Page B1.1 . 07 August 2002                     
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    Plumbing Details

    by Robert Brown Butler

    When it comes to plumbing, many architects would prefer to leave the details to the experts: the mechanical engineers and contractors. And yet there's a certain amount of engineering that even mathematically challenged architects can do themselves if given an understanding of general principles and rule-of-thumb formulas. Robert Brown Butler has bridged the architecture and engineering disciplines by devising rules that demystify mechanical design for architectural practitioners. Editor

    In today's buildings, all occupancies must be provided with a supply of drinkable water that has enough volume and pressure to make it easily available. Supply plumbing includes all piping and related components from the water source to the fixtures.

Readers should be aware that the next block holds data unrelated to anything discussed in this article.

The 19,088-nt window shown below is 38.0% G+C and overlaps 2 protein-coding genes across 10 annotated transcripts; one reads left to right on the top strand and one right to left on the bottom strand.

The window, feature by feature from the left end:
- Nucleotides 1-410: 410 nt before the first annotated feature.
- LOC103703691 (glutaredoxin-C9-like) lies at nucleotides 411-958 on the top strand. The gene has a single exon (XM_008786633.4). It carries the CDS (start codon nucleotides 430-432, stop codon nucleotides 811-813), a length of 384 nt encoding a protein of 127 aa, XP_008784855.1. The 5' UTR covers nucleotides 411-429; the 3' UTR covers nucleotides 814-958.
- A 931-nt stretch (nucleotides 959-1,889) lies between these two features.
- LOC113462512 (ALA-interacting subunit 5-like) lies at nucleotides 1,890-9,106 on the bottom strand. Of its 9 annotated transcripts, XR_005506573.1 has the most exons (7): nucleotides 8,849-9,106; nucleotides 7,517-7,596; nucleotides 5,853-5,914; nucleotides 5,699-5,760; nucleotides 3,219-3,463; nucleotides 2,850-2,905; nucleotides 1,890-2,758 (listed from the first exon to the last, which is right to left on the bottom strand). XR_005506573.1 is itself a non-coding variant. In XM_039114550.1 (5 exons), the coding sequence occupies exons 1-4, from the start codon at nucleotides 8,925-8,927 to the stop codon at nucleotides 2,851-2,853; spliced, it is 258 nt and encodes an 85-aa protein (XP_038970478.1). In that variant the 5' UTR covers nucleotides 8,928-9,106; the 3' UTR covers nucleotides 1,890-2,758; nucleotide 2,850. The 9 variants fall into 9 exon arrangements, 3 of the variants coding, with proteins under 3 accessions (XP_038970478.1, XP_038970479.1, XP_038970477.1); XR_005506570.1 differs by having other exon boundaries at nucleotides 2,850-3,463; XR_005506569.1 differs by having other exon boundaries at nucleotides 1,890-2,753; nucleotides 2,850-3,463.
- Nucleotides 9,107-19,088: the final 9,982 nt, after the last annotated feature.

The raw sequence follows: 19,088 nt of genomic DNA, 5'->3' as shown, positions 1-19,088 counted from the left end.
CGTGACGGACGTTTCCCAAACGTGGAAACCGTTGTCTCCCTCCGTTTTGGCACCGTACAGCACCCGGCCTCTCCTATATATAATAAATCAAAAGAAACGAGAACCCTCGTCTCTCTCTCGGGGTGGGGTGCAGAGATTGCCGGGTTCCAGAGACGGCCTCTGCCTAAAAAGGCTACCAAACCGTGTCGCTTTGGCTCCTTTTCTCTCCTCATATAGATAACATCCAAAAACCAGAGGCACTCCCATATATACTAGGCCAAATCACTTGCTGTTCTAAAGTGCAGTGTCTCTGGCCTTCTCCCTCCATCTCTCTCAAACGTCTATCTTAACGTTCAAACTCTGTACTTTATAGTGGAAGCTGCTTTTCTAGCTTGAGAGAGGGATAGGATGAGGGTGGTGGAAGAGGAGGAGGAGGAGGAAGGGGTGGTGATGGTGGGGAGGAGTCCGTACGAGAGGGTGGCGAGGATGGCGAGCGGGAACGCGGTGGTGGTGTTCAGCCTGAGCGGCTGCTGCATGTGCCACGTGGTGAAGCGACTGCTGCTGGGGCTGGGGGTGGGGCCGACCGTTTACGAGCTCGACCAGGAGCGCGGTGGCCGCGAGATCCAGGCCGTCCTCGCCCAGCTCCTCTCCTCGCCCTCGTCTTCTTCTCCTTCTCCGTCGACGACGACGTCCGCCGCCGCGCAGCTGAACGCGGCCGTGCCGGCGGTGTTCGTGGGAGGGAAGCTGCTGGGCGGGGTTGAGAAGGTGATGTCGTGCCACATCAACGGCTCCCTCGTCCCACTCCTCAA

The components running from source to building must be laid below the local frost line. The water supply piping is often exposed to the following additional subsoil conditions which could cause it to leak or rupture:

  • Seasonal expansion/contraction due to temperature changes in the surrounding earth. You have to go about 21 feet (6.4 meters) down before temperatures become uniform year-round.   >>>

    This article is excerpted from Architectural Engineering Design: Mechanical Systems by Robert Brown Butler, with permission of the publisher, McGraw-Hill Professional Publishing.



  • ArchWeek Image

    No-touch controls for plumbing fixtures.
    Image: Robert Brown Butler

    ArchWeek Image

    Typical plumbing symbols.
    Image: Robert Brown Butler


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